Imagine this. Terrorists hijack a Boeing 747. They shoot a dozen passengers and take the rest hostage. A heroic traveller in a business suit makes a stand. He stows away in the cargo hold and kills the gunmen one by one before throwing their leader out the loading bay, yelling: "Get off my plane!" Who is this hero? None other than the President of the United States of America. Amazing! You can stop employing your brain now — no need to imagine this exciting scenario. You can sit down, switch off and watch the 1997 Harrison Ford mega-blockbuster Air Force One.
It's a gripping, tightly plotted political action thriller which features some of the least convincing special effects ever put to film.
What percentage of your life would you spend watching something like Air Force One? I had already seen it five times when it popped up on Netflix account last week. My kids hadn't, so I made them watch. Popcorn and blankets on the couch, a lovely entertaining night in. As the credits rolled, I thought to myself: "what the hell am I doing with my life? I could die tomorrow, and I am spending the precious moments I have on Earth watching Air Force On for the sixth time? We should be walking the Routeburn."
As we get older, life feels like it's speeding up. It races by while we do the same things over and over again.
In 2012, during his "Death and the Present Moment" speech, American neuroscientist Sam Harris put it this way: "There's going to come a day when you'll be sick, or someone close to you will die, and you will look back on the kinds of things that captured your attention, and you'll think: 'What was I doing?' You know this, and yet you'll spend most of your time in life tacitly presuming you'll live forever. Like watching a bad movie for the fourth time, or bickering with your spouse. These things only make sense in light of eternity. There had better be a heaven if we're going to waste our time like this."
Even if you live a hundred years, you only get 876,000 hours. Who knows how many we have left? It could be one. I've wasted 12 of my hours watching Air Force One. Does a movie rated 78 per cent on Rotten Tomatoes deserve half of one of my days? How many people on their deathbed look back and think: "I wish I had watched Air Force One more time"?
"Are you not entertained?" - Maximus Meridius.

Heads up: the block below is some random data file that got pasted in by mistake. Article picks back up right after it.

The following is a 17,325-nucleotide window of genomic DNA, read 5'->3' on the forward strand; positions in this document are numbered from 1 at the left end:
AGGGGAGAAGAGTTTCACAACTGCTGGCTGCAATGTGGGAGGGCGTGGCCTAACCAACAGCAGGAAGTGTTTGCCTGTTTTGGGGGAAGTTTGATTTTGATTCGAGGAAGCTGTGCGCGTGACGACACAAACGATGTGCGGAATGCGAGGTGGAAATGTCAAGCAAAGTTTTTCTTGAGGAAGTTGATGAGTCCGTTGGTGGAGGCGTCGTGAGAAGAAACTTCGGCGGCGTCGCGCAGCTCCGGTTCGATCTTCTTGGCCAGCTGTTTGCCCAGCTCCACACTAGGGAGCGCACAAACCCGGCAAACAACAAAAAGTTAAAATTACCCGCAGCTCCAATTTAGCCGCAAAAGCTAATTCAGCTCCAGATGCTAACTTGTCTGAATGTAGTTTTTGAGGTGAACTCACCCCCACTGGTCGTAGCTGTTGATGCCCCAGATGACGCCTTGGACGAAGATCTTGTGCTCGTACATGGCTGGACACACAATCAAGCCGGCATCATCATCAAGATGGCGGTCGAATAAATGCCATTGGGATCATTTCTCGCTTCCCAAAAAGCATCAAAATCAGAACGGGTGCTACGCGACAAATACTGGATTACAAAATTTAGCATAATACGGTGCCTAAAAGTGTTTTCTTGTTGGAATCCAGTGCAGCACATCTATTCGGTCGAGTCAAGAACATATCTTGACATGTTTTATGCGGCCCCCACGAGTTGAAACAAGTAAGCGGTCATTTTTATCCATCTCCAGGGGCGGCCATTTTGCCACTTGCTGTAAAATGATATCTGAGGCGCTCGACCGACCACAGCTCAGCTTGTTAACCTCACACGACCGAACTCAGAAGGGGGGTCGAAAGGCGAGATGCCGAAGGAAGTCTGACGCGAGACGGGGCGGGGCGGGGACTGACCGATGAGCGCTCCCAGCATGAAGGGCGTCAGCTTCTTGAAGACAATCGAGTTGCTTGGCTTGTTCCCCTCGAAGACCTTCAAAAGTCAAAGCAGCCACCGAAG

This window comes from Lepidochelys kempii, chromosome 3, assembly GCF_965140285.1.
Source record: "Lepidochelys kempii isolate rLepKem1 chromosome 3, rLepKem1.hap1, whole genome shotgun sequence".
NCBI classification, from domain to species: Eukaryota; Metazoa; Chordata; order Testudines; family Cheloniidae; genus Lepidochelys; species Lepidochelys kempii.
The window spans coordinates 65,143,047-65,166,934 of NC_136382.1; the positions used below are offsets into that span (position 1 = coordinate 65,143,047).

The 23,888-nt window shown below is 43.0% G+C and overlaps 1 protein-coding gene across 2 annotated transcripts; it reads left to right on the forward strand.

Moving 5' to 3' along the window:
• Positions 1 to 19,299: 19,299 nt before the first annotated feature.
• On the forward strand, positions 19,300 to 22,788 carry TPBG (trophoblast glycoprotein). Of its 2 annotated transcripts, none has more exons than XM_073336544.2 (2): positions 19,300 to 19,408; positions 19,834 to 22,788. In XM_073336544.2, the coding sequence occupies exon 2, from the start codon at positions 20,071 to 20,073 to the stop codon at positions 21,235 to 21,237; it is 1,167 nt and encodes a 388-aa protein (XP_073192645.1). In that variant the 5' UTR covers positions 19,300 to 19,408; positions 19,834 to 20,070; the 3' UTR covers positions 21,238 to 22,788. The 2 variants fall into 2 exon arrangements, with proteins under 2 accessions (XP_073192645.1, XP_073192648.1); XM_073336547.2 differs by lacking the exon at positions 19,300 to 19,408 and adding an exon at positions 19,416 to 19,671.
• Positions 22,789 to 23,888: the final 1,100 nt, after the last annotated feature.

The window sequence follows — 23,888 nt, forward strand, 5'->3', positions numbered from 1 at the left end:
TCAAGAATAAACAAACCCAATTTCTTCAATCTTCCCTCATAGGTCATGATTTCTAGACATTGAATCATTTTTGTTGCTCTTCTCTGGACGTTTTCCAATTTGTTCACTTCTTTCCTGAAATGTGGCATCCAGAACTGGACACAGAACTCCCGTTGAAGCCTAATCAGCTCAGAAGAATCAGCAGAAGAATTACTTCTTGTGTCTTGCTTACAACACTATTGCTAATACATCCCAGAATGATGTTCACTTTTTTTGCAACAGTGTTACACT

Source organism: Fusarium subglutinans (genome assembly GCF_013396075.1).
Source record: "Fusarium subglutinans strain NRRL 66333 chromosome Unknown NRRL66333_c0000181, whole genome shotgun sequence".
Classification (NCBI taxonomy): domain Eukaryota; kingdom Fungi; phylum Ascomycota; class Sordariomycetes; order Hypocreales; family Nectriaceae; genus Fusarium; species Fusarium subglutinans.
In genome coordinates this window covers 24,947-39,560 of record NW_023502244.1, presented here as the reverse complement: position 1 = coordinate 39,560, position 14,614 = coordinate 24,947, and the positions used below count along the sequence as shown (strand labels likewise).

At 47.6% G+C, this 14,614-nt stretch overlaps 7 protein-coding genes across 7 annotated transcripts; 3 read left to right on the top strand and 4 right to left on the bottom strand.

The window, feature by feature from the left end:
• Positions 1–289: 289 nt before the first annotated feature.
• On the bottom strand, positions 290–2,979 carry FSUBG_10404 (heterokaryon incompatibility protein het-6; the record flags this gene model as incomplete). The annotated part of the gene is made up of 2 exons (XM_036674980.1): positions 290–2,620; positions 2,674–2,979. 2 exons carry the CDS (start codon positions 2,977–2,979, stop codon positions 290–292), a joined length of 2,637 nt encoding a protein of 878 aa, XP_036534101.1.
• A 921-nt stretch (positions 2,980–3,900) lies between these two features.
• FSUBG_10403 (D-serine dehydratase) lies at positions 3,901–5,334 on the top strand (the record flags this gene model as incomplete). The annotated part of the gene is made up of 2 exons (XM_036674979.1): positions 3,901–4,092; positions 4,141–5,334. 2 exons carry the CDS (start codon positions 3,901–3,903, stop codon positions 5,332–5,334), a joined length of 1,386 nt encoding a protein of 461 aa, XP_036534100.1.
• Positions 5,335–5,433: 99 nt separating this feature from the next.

We enjoy sitting in a vegetative state, flicking through social media, watching movies and TV. What's wrong with that? If something makes you happy, why not do it as much as you can? If Air Force One continues to entertain, watch it 1000 times. Robert Nozick, a Harvard University philosophy professor, created the famous Pleasure Machine Thought Experiment to test ideas like this. Consider a machine that delivers unlimited pleasures. However, once you choose to plug into it, you can never be disconnected. Would you plug in? Most people say they wouldn't. We believe life should have more meaning. It's gross to sit there doing nothing, achieving nothing and earning nothing but pleasure. Your life passing you by as you sit there year after year with a weird smile on your face.
According to psychology writer Claudia Hammond, novel experiences create the perception that time passes more slowly. "As you get older, you may feel life is going faster and faster. This may be because you are doing the same things over and over again. Your brain is comfortable with what is happening and doesn't bother to log the events."
Patricia Costello, a neuroscientist at Walden University, puts it this way: "How can we stop that feeling of things going too fast, of missing out on our own lives? It comes back to learning new things. Are you cooking something different? Introducing novelty into your life will make the memories stand out and stretch time."
How does all this first-year philosophy stuff relate to the POTUS kicking arse on a 747?
1. Watching Air Force One for the sixth time is probably a waste of the few hours of existence I have left.
2. There is more to life than being entertained by the same thing over and over again.
3. Our lives gain meaning, and the years rush past a little slower when we focus on new, interesting and challenging things.
In conclusion: Air Force One = Pretty good. I'd recommend watching it once, twice at the most. 3.5 stars.